The next step is to apply a wood conditioner to the entire piece you are working on. You’ll need to make sure you go with the grain during application and leave it on for at least 15 minutes before wiping it away. Using a conditioner, you will find that the stain soaks into the wood far more evenly.
Staining The Wood
Once you have wiped away the excess wood conditioner, it’s time to stain your piece. It’s really important to make sure you apply in the direction of the grain and ensure a smooth and even coat across the entire piece of wood.
Also keep in mind that the longer you leave the stain on, the darker it will be. You can wipe any excess away as soon as you please. However, if you want to leave it to develop, then remember, it may end up being quite dark.
In any case, once you have wiped the wood, you will need to allow it time to dry. Usually, this takes around four hours, although it can’t hurt to leave it longer. If necessary, you can now apply a second coat.
After this, you can then apply a protective finish to the wood, using the same method of going with the grain and allowing time for the finish to dry between coats.
Preventing Obvious Wood Filler Before Staining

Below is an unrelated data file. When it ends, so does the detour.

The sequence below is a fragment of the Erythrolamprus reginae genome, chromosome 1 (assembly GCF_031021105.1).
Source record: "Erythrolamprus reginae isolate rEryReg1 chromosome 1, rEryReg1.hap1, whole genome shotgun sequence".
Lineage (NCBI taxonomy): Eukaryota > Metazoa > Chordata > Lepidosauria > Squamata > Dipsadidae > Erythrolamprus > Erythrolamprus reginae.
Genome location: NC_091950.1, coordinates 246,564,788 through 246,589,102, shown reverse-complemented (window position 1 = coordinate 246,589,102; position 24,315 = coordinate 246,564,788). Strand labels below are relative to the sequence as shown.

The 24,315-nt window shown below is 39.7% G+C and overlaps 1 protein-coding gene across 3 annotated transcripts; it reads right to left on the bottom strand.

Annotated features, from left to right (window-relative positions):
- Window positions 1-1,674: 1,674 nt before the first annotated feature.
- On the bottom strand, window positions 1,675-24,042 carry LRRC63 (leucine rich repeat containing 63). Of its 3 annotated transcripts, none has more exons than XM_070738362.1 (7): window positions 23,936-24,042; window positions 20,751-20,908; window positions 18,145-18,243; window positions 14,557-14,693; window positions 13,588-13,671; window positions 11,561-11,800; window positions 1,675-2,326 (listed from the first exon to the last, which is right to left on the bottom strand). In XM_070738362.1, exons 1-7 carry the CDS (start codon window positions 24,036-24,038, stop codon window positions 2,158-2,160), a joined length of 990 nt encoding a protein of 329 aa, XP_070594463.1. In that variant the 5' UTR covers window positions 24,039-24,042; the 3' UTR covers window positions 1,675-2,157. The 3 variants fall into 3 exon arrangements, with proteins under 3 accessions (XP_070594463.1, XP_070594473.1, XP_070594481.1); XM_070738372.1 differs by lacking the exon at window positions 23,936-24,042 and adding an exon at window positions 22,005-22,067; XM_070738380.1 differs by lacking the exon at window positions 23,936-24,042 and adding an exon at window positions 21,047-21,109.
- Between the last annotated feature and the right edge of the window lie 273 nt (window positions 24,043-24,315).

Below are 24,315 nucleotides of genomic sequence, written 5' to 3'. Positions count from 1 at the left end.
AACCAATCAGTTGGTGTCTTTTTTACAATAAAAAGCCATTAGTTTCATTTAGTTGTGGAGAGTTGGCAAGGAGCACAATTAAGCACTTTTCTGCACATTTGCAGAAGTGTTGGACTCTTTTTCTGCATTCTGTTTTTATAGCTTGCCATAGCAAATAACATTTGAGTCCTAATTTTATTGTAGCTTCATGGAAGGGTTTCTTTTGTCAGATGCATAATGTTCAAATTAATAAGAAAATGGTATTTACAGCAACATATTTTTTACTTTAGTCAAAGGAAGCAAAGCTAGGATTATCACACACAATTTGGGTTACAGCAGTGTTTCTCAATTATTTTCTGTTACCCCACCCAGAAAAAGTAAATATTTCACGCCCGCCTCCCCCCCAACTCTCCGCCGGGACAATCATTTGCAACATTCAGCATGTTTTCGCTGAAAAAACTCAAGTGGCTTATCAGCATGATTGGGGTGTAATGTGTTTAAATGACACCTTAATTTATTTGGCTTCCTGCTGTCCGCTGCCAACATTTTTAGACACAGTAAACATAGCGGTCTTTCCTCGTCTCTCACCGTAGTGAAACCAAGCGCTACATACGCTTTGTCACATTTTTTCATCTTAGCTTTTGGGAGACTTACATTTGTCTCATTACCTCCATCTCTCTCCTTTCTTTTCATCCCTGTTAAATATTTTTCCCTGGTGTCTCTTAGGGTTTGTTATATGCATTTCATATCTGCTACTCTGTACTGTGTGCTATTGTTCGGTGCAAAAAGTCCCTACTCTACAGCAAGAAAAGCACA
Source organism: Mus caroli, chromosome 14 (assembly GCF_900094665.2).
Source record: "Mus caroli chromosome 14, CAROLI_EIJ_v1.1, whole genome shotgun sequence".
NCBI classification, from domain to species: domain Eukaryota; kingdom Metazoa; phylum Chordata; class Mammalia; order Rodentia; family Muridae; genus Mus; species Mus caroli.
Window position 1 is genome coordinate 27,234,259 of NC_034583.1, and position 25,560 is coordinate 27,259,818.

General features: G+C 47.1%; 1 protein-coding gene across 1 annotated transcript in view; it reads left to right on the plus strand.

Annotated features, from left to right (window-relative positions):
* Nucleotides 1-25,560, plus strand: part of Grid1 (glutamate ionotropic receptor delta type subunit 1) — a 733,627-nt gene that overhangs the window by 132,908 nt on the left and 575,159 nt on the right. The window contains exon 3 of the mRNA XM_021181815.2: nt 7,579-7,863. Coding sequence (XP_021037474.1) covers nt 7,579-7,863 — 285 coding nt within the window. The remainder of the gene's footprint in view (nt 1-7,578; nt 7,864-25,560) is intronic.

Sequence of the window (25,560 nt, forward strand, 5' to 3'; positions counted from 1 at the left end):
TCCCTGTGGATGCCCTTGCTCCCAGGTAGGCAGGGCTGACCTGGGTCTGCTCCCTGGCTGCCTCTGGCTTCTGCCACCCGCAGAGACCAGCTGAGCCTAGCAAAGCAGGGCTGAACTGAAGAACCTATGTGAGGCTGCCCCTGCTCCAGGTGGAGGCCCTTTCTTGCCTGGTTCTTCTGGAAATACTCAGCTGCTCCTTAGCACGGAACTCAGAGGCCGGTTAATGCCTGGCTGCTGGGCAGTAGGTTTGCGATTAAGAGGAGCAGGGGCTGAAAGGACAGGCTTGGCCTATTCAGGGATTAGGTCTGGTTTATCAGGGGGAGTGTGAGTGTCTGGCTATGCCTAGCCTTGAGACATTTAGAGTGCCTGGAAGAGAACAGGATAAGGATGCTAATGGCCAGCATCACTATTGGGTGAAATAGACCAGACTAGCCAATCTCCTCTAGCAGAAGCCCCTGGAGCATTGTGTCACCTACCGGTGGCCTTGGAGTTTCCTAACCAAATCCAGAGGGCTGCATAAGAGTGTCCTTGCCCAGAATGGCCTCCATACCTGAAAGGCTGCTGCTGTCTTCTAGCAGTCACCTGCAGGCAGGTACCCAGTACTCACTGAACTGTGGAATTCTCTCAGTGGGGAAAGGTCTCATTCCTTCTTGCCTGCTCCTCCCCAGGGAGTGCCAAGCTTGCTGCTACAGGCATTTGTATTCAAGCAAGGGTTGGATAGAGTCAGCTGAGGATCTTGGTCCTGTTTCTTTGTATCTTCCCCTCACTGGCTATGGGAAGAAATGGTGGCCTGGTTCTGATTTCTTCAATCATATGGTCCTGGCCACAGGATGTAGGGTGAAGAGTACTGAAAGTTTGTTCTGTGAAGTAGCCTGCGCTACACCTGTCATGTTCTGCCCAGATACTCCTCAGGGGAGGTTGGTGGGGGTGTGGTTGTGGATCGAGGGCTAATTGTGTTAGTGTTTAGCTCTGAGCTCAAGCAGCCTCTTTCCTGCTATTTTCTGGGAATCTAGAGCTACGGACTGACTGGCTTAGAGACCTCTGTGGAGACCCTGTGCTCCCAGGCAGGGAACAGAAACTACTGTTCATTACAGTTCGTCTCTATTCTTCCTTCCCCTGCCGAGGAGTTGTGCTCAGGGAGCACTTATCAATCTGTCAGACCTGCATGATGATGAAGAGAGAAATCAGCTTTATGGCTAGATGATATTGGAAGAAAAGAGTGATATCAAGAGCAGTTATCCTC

It’s all well and good working to remove areas of obvious wood filler after you’ve stained but it’s far more preferable to prevent it happening in the first place.
- Before applying any wood filler, you will need to prepare the hole first. Do this by removing any dust or debris from inside and cutting away any loose or rough wood from around the edges. You can now use a piece of sandpaper to smooth off the edges and make them as even as possible. Once you apply the stain, if any parts are uneven, this will be blindingly obvious so take your time.
- When applying the wood filler, make sure to apply enough that it fully fills any gaps or holes. It doesn’t matter if there appears to be too much as you can remove any excess once you’re done.
- Now give the wood filler enough time to completely dry before moving on to the next step.
- When the filler is dry, take a piece of medium to high-grade sandpaper and use this to blend the wood filler into the wood as much as possible. Doing this by hand is preferable to using a powered sander as you will have more control over the finish. If you feel that everything is smooth enough, run your hand over it to make sure and if there are any areas of unevenness, keep going until you’re happy
- Clean the area thoroughly to ensure that all dust, dirt and debris are removed prior to staining.
- You’re now ready to apply your wood stain in the same way that we discussed earlier. If all goes well, you shouldn’t notice any blotching or obvious areas of wood filler and there will be no need to start all over again!
There aren’t many things in life that are more frustrating than seeing a piece of stained wood with obvious imperfections. But if you don’t prepare your wood properly after using a filler, your stain will never be even.
Fortunately, you can sand things back and rectify the problem but it’s always best to try to prevent this from happening in the first place.